Move to prevent Security Council right to veto in mass atrocities

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Press Encounter with the Minister for Foreign Affairs of France, H.E. Mr. Laurent Fabius and Minister for Foreign Affairs of Mexico, H.E Ms. Claudia Ruiz Massieu Salinas to address reporters. UN Photo/Loey Felipe

More than 70 countries have signed a declaration aimed at restraining the five permanent members of the UN Security Council from using their veto when voting on cases of mass atrocities.

Fifteen countries sit on the Council, which is tasked with maintaining international peace and security.

However, only the five permanent members—China, France, Russia, the United Kingdom and the United States—have the right to veto any resolutions.

Matthew Wells reports.

The declaration aims to stop the five countries from using their right to veto when genocide, war crimes and crimes of humanity have occurred.

The initiative was led by France and Mexico.

Claudia Ruiz Massieu is the Mexican Foreign Affairs Minister:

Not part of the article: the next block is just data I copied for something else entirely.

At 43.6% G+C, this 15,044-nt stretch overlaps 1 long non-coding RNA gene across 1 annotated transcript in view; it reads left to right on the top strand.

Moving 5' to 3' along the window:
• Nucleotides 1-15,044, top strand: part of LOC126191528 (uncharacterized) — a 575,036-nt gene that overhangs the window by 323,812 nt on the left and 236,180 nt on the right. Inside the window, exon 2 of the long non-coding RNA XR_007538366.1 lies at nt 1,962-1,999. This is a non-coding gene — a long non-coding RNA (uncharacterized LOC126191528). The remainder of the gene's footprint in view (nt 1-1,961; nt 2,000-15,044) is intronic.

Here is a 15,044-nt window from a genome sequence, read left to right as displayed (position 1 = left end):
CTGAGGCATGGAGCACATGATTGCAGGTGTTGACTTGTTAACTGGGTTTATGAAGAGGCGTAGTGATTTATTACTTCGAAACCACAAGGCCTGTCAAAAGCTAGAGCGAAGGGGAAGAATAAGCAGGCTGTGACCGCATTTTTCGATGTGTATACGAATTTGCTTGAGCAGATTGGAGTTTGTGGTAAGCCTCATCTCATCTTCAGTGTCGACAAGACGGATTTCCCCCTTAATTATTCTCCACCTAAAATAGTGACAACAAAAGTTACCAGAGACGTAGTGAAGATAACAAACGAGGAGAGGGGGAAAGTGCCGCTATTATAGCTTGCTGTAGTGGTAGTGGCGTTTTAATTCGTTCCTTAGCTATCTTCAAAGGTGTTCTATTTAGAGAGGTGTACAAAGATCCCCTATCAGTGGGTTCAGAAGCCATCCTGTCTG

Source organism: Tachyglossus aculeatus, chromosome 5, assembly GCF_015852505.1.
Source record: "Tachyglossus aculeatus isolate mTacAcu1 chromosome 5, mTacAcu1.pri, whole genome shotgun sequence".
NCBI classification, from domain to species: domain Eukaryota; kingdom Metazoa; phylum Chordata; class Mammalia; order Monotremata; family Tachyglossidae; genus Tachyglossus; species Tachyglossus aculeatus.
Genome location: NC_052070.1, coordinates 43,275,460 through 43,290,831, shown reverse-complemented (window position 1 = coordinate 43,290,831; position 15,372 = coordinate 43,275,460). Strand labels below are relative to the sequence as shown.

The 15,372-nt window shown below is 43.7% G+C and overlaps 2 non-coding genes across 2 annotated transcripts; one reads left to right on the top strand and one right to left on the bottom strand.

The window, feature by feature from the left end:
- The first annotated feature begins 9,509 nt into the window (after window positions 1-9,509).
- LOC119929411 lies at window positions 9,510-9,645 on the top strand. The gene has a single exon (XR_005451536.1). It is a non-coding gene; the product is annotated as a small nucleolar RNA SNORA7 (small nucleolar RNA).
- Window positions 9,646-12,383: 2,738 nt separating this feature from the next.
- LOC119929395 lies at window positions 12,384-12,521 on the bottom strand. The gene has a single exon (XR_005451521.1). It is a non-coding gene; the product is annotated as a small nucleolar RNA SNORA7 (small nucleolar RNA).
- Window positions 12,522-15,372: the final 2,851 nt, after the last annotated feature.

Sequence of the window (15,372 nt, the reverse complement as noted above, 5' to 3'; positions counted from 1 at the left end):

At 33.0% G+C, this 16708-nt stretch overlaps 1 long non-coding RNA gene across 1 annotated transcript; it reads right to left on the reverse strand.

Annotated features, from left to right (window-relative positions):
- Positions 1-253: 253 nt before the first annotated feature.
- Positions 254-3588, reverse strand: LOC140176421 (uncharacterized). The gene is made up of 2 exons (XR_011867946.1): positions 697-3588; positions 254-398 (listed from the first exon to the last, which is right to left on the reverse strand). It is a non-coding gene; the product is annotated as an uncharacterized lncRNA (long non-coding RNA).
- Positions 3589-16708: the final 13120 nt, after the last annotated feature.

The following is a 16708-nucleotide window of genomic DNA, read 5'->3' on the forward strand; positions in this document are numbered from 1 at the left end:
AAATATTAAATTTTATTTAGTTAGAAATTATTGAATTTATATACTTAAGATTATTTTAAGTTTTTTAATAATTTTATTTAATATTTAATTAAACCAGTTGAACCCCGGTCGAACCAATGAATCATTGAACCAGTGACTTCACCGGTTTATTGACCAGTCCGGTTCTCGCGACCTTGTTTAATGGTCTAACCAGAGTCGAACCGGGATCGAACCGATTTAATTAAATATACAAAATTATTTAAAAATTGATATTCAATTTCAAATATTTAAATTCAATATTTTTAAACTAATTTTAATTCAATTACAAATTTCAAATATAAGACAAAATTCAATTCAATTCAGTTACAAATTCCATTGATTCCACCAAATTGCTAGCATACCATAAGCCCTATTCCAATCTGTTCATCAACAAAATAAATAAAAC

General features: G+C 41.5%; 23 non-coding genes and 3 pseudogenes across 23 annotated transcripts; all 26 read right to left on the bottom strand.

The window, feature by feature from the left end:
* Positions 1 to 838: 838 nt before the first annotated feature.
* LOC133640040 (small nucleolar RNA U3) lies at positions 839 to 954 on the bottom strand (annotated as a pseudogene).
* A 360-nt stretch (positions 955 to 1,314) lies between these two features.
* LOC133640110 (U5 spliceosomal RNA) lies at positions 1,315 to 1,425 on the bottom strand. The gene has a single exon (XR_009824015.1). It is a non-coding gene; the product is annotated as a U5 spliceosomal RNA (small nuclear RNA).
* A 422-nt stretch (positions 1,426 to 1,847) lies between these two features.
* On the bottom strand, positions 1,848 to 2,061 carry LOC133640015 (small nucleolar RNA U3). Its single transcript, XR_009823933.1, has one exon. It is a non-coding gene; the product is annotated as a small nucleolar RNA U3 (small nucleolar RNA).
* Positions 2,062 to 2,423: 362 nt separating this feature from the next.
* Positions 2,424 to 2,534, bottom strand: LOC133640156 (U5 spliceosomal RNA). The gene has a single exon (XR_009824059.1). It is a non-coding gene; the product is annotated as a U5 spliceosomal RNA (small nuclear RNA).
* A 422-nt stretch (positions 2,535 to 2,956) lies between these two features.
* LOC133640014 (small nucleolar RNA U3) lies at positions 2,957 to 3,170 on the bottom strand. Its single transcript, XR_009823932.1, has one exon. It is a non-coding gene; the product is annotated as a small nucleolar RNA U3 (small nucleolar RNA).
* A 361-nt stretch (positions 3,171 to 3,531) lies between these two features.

"Mexico believes that the veto is a privilege, but it is also a responsibility.  The use of veto in cases of genocide, mass atrocities and crimes against humanity is incompatible with the open societies we strive to build…. Mass atrocities cannot be universally ignored. We all share a responsibility to do whatever we can to help prevent and protect one another from such violence. This cannot happen again."

Ms Ruiz Massieu hopes all five Security Council members will one day support it.

The initiative has also received backing from a civil society coalition that includes Amnesty International and Human Rights Watch.

Matthew Wells, United Nations.

Duration: 57″

 

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